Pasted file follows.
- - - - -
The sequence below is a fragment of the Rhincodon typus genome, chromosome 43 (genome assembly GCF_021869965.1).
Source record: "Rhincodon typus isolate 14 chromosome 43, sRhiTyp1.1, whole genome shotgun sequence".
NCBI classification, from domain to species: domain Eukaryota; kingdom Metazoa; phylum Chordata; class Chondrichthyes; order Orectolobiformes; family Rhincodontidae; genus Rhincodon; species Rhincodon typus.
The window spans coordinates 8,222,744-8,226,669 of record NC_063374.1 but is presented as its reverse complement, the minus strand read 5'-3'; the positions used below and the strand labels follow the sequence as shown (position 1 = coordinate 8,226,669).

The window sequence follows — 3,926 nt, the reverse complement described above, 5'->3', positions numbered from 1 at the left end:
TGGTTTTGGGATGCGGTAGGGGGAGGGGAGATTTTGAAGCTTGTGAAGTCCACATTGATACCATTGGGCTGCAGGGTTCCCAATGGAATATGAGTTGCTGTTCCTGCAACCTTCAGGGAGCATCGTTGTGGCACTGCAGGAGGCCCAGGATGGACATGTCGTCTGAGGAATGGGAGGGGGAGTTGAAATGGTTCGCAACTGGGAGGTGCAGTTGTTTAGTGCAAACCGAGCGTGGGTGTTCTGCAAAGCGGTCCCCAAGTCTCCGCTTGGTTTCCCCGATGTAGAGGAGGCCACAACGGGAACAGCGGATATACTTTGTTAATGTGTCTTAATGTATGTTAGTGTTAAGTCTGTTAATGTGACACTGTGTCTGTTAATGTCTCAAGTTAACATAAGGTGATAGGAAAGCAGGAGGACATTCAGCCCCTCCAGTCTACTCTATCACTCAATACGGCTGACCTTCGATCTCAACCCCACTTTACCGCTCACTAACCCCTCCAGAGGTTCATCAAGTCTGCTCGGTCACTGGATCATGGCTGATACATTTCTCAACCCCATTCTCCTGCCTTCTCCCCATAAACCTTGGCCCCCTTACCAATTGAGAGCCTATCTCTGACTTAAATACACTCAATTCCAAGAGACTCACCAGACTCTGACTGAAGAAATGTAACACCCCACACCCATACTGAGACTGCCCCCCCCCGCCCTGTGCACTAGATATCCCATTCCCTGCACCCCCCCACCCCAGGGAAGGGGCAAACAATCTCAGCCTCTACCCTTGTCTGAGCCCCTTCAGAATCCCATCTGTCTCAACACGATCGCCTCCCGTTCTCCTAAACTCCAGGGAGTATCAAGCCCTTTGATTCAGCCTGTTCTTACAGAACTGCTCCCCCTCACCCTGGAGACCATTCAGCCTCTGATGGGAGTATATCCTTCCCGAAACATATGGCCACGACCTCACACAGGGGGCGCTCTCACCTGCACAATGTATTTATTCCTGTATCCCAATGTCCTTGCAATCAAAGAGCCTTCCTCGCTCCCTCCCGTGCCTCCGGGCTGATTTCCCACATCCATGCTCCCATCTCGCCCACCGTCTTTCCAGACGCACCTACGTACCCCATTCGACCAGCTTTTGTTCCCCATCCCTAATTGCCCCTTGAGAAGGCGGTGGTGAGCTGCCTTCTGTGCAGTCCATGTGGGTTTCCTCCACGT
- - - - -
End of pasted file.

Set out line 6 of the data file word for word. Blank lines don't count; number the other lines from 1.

TGGTTTTGGGATGCGGTAGGGGGAGGGGAGATTTTGAAGCTTGTGAAGTCCACATTGATACCATTGGGCTGCAGGGTTCCCAATGGAATATGAGTTGCTGTTCCTGCAACCTTCAGGGAGCATCGTTGTGGCACTGCAGGAGGCCCAGGATGGACATGTCGTCTGAGGAATGGGAGGGGGAGTTGAAATGGTTCGCAACTGGGAGGTGCAGTTGTTTAGTGCAAACCGAGCGTGGGTGTTCTGCAAAGCGGTCCCCAAGTCTCCGCTTGGTTTCCCCGATGTAGAGGAGGCCACAACGGGAACAGCGGATATACTTTGTTAATGTGTCTTAATGTATGTTAGTGTTAAGTCTGTTAATGTGACACTGTGTCTGTTAATGTCTCAAGTTAACATAAGGTGATAGGAAAGCAGGAGGACATTCAGCCCCTCCAGTCTACTCTATCACTCAATACGGCTGACCTTCGATCTCAACCCCACTTTACCGCTCACTAACCCCTCCAGAGGTTCATCAAGTCTGCTCGGTCACTGGATCATGGCTGATACATTTCTCAACCCCATTCTCCTGCCTTCTCCCCATAAACCTTGGCCCCCTTACCAATTGAGAGCCTATCTCTGACTTAAATACACTCAATTCCAAGAGACTCACCAGACTCTGACTGAAGAAATGTAACACCCCACACCCATACTGAGACTGCCCCCCCCCGCCCTGTGCACTAGATATCCCATTCCCTGCACCCCCCCACCCCAGGGAAGGGGCAAACAATCTCAGCCTCTACCCTTGTCTGAGCCCCTTCAGAATCCCATCTGTCTCAACACGATCGCCTCCCGTTCTCCTAAACTCCAGGGAGTATCAAGCCCTTTGATTCAGCCTGTTCTTACAGAACTGCTCCCCCTCACCCTGGAGACCATTCAGCCTCTGATGGGAGTATATCCTTCCCGAAACATATGGCCACGACCTCACACAGGGGGCGCTCTCACCTGCACAATGTATTTATTCCTGTATCCCAATGTCCTTGCAATCAAAGAGCCTTCCTCGCTCCCTCCCGTGCCTCCGGGCTGATTTCCCACATCCATGCTCCCATCTCGCCCACCGTCTTTCCAGACGCACCTACGTACCCCATTCGACCAGCTTTTGTTCCCCATCCCTAATTGCCCCTTGAGAAGGCGGTGGTGAGCTGCCTTCTGTGCAGTCCATGTGGGTTTCCTCCACGT